Born 1952 in Calgary, Alberta, Bruce is the author of five books of poetry, a collection of short stories and a novel. Among these: Coming Home From Home (2000), his third poetry collection, short-listed for the 1997 CBC/Saturday Night literary competition, and his novel In the Bear’s House, 2009.
Two O’Clock Creek – Poems New and Selected (2010) won the Acorn-Plantos Peoples’ Poetry Award, 2011 .
“Bruce Hunter’s poems are steeped in family history, legend, an agile sense of place, character, and are held together by the grit and gust of detail and the strength of sentiment. Two O’clock Creek is a bare-hearted book, composed of muscle and sweat, its verbs balancing a kind of heft and haul that powers the reader through close to thirty years. But it’s the light at the core of Hunter’s writing that manages to connect the macho to the transcendent, creating shivers of tenderness.”
Barry Dempster, author of Love Outlandish
Two O’Clock Creek
All that summer couldn’t understand
in the morning as we drove through
dry boulder wash, the matter-of-fact sign nailed
on a creekside spruce:
TWO O’CLOCK CREEK
– and no water anywhere.
Me twelve with Uncle John on patrol
in the forestry truck.
Him hungover and with that temper,
you didn’t push the obvious.
But that sign taunted me.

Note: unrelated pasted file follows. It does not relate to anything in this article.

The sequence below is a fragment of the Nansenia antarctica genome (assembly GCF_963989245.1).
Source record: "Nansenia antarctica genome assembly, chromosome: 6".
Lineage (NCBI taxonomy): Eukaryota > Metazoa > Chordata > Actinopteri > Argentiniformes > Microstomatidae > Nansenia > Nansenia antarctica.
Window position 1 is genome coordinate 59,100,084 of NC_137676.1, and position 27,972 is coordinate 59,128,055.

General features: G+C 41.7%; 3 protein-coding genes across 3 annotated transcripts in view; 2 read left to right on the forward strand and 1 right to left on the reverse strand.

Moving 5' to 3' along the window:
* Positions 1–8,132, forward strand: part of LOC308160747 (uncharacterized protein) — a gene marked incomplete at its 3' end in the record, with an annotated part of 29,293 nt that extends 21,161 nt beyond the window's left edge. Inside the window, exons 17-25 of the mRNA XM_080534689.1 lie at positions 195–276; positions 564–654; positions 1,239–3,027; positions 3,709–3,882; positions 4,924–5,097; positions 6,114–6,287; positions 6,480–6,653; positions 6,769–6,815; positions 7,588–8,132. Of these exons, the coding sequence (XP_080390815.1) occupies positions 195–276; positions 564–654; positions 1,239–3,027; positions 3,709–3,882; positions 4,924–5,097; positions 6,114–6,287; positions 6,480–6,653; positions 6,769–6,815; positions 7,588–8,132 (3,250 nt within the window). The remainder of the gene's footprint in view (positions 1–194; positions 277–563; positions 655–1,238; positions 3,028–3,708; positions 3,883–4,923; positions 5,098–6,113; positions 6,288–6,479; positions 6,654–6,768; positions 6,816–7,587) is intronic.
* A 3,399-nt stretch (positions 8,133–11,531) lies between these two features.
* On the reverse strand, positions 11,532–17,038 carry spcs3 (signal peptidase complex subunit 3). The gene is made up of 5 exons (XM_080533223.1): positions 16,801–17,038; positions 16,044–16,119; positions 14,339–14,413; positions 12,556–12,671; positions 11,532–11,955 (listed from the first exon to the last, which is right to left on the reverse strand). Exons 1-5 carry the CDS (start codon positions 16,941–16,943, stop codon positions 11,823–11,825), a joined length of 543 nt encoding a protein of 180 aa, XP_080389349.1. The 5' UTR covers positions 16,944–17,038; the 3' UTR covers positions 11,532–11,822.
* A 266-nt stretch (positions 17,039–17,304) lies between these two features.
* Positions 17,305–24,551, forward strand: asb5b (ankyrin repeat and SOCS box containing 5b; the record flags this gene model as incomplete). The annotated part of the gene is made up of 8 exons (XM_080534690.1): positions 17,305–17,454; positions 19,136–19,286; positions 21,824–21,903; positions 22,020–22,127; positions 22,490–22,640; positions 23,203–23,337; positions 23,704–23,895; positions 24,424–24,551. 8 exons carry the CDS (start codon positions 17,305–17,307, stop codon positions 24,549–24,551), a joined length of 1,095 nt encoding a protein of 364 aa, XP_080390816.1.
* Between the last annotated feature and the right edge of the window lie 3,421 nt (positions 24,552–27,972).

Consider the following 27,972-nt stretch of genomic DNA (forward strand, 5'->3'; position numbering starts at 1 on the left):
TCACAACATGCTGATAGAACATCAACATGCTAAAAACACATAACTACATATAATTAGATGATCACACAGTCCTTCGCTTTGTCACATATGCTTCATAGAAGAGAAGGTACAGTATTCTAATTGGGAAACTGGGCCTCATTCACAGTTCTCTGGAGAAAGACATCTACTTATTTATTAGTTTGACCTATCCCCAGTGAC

As first ranger in the district
he named things factually like an explorer:
Abraham flats after a Stony chief.
The map men kept that one,
thinking it Biblical and it was, in a way.
But each afternoon, driving back, sure enough
at two o’clock, there was a creek
roaring cold under the wheels.
Finally, a week before school and the city, I asked,
a prairie boy baffled by the magic of water
appearing anywhere, and on time.
John smirks, swings the Ford
into the ditch and around,
a madman on his way to a holy place.
I hang on as we climb, boulders boil in the fenders.
Double-clutching down into first
onto a horsetrail, then straight up on foot,
a pika whistling at us. Beginning to wish
I hadn’t asked about that sign.
Over the alpine meadows
a plateau where mountain sheep startle
at the two of us covered in dust.
He draws his pipe across the foot of a glacier
tipped from the distant sky, a white glory
scooped into the sunslope
in a sheltered cowl of rock.
John points to a green waterfall
spilling over the lip.
Here sky meets land
and water is hard as rock this high
and liquid ice to the tongue and our aching feet.
Where all the rivers begin,
the Whitegoat, the Bighorn
after the sheep behind us.
Headwaters of the upper Saskatchewan
I knew from schoolroom maps,
coursing down to Hudson Bay
with canoes full of coureur de bois.
Below us, blonde grass riffles on Kootenay Plains,
clouds jam the chute the weather comes through
where the Kootenay descended to barter the Cree.
Up here the wind howls cold.
And I saw how a few hours of daylight
warms the ice to a trickle that becomes a torrent
in the glacier’s pit. The mystery of rivers
is that they come from somewhere
between earth and sky,
wrung by the sun from clouds and wind.
But when night comes, Two O’Clock Creek sleeps,
the waterfall waits frozen, and all the years
since I learned how rivers are made,
this is the place I come to in my dreams
between the highest point of land and the sky,
so I can drink from the clouds.